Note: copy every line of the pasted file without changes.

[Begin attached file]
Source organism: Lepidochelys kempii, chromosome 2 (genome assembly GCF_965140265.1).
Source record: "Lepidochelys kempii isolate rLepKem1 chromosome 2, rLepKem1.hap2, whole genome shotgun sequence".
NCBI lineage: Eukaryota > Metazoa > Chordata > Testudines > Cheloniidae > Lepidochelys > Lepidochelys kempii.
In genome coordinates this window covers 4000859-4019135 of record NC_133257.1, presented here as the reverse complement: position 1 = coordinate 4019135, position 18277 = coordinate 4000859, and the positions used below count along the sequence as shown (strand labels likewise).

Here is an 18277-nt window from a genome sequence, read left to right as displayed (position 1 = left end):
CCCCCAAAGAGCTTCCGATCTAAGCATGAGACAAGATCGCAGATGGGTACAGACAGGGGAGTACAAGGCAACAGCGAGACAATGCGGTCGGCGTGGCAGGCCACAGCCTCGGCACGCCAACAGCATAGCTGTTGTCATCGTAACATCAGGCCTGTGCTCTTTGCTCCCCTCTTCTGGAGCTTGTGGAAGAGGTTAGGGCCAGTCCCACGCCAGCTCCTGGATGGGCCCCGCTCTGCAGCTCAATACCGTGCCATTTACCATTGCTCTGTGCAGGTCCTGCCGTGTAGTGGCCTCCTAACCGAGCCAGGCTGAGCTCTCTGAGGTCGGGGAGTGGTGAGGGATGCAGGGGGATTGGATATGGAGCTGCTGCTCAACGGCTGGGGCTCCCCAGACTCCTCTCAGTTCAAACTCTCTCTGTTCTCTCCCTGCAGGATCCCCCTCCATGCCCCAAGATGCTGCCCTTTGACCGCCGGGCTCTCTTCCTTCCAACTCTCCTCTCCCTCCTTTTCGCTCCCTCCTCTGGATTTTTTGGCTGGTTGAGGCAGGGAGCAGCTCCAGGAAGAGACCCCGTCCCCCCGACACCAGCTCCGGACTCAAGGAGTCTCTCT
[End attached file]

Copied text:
Source organism: Lepidochelys kempii, chromosome 2 (genome assembly GCF_965140265.1).
Source record: "Lepidochelys kempii isolate rLepKem1 chromosome 2, rLepKem1.hap2, whole genome shotgun sequence".
NCBI lineage: Eukaryota > Metazoa > Chordata > Testudines > Cheloniidae > Lepidochelys > Lepidochelys kempii.
In genome coordinates this window covers 4000859-4019135 of record NC_133257.1, presented here as the reverse complement: position 1 = coordinate 4019135, position 18277 = coordinate 4000859, and the positions used below count along the sequence as shown (strand labels likewise).

Here is an 18277-nt window from a genome sequence, read left to right as displayed (position 1 = left end):
CCCCCAAAGAGCTTCCGATCTAAGCATGAGACAAGATCGCAGATGGGTACAGACAGGGGAGTACAAGGCAACAGCGAGACAATGCGGTCGGCGTGGCAGGCCACAGCCTCGGCACGCCAACAGCATAGCTGTTGTCATCGTAACATCAGGCCTGTGCTCTTTGCTCCCCTCTTCTGGAGCTTGTGGAAGAGGTTAGGGCCAGTCCCACGCCAGCTCCTGGATGGGCCCCGCTCTGCAGCTCAATACCGTGCCATTTACCATTGCTCTGTGCAGGTCCTGCCGTGTAGTGGCCTCCTAACCGAGCCAGGCTGAGCTCTCTGAGGTCGGGGAGTGGTGAGGGATGCAGGGGGATTGGATATGGAGCTGCTGCTCAACGGCTGGGGCTCCCCAGACTCCTCTCAGTTCAAACTCTCTCTGTTCTCTCCCTGCAGGATCCCCCTCCATGCCCCAAGATGCTGCCCTTTGACCGCCGGGCTCTCTTCCTTCCAACTCTCCTCTCCCTCCTTTTCGCTCCCTCCTCTGGATTTTTTGGCTGGTTGAGGCAGGGAGCAGCTCCAGGAAGAGACCCCGTCCCCCCGACACCAGCTCCGGACTCAAGGAGTCTCTCT